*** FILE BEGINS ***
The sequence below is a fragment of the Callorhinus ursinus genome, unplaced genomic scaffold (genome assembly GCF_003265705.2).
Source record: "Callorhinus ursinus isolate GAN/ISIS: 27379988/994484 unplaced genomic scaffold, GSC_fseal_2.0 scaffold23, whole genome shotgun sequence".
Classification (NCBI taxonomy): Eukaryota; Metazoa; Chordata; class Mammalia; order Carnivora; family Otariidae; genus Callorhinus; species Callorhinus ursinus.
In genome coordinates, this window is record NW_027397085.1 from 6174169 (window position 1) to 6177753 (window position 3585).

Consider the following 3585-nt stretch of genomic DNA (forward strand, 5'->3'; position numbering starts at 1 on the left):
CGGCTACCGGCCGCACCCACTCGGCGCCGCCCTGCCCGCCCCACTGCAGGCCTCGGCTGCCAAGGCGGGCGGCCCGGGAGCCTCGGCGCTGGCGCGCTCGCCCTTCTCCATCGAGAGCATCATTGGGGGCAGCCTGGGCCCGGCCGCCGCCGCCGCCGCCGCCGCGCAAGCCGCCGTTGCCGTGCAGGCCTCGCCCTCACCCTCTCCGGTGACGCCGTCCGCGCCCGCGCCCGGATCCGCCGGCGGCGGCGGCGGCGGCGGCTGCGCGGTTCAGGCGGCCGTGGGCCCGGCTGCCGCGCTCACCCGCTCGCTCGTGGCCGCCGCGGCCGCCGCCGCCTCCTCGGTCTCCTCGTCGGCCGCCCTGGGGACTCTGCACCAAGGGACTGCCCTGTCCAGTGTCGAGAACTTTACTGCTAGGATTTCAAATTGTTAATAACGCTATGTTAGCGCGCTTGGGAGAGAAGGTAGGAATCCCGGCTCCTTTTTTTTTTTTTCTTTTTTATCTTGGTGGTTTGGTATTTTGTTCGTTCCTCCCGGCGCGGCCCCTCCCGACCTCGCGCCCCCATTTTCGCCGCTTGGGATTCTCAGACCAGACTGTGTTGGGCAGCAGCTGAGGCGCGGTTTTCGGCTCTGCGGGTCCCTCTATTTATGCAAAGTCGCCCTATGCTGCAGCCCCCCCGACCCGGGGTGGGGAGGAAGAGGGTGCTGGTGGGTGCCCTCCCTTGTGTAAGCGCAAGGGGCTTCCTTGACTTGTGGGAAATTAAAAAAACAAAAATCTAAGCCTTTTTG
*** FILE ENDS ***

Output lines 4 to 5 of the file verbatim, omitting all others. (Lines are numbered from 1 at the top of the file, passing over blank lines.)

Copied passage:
In genome coordinates, this window is record NW_027397085.1 from 6174169 (window position 1) to 6177753 (window position 3585).

Consider the following 3585-nt stretch of genomic DNA (forward strand, 5'->3'; position numbering starts at 1 on the left):